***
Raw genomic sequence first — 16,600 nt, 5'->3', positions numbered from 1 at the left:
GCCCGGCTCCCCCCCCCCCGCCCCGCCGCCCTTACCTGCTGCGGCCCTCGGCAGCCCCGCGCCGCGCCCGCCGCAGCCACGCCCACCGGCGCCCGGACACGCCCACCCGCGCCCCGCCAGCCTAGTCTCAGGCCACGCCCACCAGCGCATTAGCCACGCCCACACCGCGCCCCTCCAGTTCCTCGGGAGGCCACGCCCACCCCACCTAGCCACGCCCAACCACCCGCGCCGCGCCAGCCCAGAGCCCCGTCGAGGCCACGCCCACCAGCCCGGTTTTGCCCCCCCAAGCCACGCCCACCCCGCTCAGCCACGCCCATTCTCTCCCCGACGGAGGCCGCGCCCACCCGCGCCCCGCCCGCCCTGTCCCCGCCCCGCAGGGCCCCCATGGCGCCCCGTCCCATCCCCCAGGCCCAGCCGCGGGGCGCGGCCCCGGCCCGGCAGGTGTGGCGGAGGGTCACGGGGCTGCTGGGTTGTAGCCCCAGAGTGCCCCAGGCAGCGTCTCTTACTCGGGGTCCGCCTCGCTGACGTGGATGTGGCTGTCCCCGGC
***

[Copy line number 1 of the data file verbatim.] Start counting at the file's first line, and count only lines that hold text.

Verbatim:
Raw genomic sequence first — 16,600 nt, 5'->3', positions numbered from 1 at the left: